Moreover, the show has been seeing such flagrant voting manipulation that it’s absurd. Since when does a Lebanese candidate beat a Saudi in voting? And not just by a small margin but by a considerable few percentage points! The look on the Lebanese girl’s face when she saw the results was priceless even though she ended up losing a few minutes afterwards. How did she end up losing? the students who vote publicly for the student they would like to keep are seated in such a way that those who have not made up their minds would vote to bring forth a tie, ultimately damaging a candidate over the other. The Lebanese contestants were placed first, the girl was given a lead and then crashed out of the show.

So yeah, maybe Star Academy should simply call it quits after this season. I mean seriously, when a singing TV show reverts to gossip and rumors to increase ratings, you know something’s wrong, especially when they have great talents that they need to focus on, including the Syrian girl Sarah. Until then, the Egyptian guy Karim will have those rumors, true or not, chase him till God knows when and viewers who have nothing else to do will still be entertained by a show getting useless by the minute.

The Lebanese Forces Pioneering

On April 2nd, the Lebanese Forces commemorated the party’s disbanding.

As part of the proceedings, many people spoke about the importance of this party in the lives of many Lebanese and its vital role in the many years that it has been active. I will not go into those speeches, but they were very engaging. At one point a priest told a story about a woman who asked to go into a solitary cell at a convent. Three days later, she came out and told this priest how horrible those three days were and she wondered how the Lebanese Forces leader, Samir Geagea, could handle staying in worse conditions for more than seven years at the time. Geagea ended up being imprisoned in solitary confinement for over 11 years.

The Lebanese Forces have always been a highly organized party, as evident by their many events and the acclaim they get based on their level of organization.

However, that’s not where they’re pioneering. After all, many other parties in Lebanon are highly organized, albeit in a different way.

The Lebanese Forces are set to become the first party in Lebanon where the base elects the party’s leader. And that to me, is pioneering.

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Carrie Underwood Fans Should Vote For Brad Paisley For Entertainer Of The Year

Starting March 11th, voting will open for this year’s ACM Entertainer Of The Year category. It seems as if our attempt to get our disdain across has gone unnoticed – as expected.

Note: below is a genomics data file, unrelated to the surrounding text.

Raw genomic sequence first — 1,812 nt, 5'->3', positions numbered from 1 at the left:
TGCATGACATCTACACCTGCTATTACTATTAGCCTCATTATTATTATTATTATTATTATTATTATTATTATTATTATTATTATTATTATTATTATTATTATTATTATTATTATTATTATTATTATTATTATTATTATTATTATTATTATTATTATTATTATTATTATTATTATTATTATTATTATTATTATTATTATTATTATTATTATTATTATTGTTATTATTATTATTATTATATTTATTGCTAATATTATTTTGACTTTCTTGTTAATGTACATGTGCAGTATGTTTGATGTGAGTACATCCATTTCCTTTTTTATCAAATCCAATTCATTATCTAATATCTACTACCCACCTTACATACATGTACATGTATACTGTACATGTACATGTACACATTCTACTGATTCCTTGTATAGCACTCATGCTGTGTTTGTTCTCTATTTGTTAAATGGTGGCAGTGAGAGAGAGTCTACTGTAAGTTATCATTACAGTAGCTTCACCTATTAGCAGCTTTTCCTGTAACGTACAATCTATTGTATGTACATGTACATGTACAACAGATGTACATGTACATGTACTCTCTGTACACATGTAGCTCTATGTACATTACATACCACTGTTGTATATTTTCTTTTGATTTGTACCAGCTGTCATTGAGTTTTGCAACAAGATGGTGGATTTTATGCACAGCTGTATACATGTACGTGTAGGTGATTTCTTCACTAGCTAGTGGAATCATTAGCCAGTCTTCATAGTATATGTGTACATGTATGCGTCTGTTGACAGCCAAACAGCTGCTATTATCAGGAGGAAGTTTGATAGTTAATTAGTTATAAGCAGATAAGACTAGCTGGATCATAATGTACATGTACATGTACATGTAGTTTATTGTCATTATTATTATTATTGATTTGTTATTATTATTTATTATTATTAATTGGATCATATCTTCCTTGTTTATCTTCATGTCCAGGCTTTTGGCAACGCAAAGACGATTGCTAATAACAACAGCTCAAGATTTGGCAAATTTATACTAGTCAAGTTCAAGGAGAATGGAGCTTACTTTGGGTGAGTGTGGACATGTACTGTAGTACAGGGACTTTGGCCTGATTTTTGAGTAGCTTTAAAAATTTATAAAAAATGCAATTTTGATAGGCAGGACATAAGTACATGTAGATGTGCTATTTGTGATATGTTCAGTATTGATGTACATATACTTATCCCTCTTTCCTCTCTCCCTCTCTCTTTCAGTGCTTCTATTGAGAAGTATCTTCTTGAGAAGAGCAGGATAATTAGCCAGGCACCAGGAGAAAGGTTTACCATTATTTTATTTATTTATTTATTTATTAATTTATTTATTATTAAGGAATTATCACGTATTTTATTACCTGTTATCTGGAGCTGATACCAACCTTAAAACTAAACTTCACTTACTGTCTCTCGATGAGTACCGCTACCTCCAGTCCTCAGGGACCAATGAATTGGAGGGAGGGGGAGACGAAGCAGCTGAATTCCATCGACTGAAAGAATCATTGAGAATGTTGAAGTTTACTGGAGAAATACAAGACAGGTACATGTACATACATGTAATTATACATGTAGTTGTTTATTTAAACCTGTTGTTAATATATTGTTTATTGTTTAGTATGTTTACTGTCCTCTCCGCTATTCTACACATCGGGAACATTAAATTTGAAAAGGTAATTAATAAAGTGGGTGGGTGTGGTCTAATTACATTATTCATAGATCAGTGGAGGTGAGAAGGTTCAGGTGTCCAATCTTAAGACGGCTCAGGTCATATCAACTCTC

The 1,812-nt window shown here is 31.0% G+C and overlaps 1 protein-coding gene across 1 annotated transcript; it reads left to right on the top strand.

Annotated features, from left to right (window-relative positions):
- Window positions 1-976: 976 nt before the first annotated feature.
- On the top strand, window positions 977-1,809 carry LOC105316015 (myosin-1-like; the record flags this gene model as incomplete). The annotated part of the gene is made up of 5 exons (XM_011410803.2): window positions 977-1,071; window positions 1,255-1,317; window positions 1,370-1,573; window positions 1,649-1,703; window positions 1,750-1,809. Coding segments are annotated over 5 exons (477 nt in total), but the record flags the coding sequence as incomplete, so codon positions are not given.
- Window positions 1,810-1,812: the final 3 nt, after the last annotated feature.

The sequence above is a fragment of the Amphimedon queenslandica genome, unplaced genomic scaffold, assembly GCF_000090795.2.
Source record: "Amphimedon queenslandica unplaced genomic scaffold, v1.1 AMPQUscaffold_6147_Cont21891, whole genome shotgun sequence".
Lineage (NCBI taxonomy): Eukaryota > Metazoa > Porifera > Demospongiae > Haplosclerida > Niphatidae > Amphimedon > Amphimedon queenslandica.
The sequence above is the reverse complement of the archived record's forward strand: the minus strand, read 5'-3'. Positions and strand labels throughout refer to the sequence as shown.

Regardless of Carrie’s clear snub (check here and here), we, as one of country’s biggest fanbases, need to  support one of the nominees and cast our votes in his or her favor. While we all won’t have the same enthusiasm in voting for that nominee as we have for Carrie (new emails, many computers, emailing people who might be interested), we should at least cast one ballot for one of the nominees to get him or her on top and let him win.

Who that nominee should be is Brad Paisley, for a multitude of reasons.

First, Brad is probably Carrie’s closest friend on the nominee list. She was his opening act for one of his tours and he was so impressed by her that he asked her to sing an awesome duet with him: Oh Love. I’m sure as well that Carrie wants Brad to win over the other five nominees, even though she won’t publicly admit it. Just look at how happy she was for him when he won this year’s Entertainer Of The Year at the CMAs, even though she should have been nominated and win.

Second, Brad is country’s leading male vocalist. He has the longest standing number one streak among all country artists and his songs always resonate with the public. Always. His latest single “This Is Country Music” is racing up to the top of the charts in country music.

Third, Brad has confirmed that he has went to the studio with Carrie to record a song that he felt was unfinished prior to her touch. This is how much Brad Paisley thinks of Carrie. Also, this duet might be his next single: check here.

Fourth, while the other nominees are also deserving, none of them has worked as hard as Brad Paisley to get this award. We, Carrie’s fans, have known firsthand how horrible it is when Carrie works really hard for something and gets snubbed. Brad has been shut out from winning the Entertainer Of The Year category too many times. This is his best chance to win. Why not help him out?

Fifth, Brad’s four year old son has a crush on Carrie. Enough said, right?

Also, in case Brad releases the duet as his upcoming single, a win would boost the hype for this single even higher – if that is possible – benefiting both Brad and Carrie for their upcoming albums.

So for all these reasons, we need to cast our votes on March 11th for Brad Paisley, hopefully next year will be Carrie’s year again.

The link to vote is here.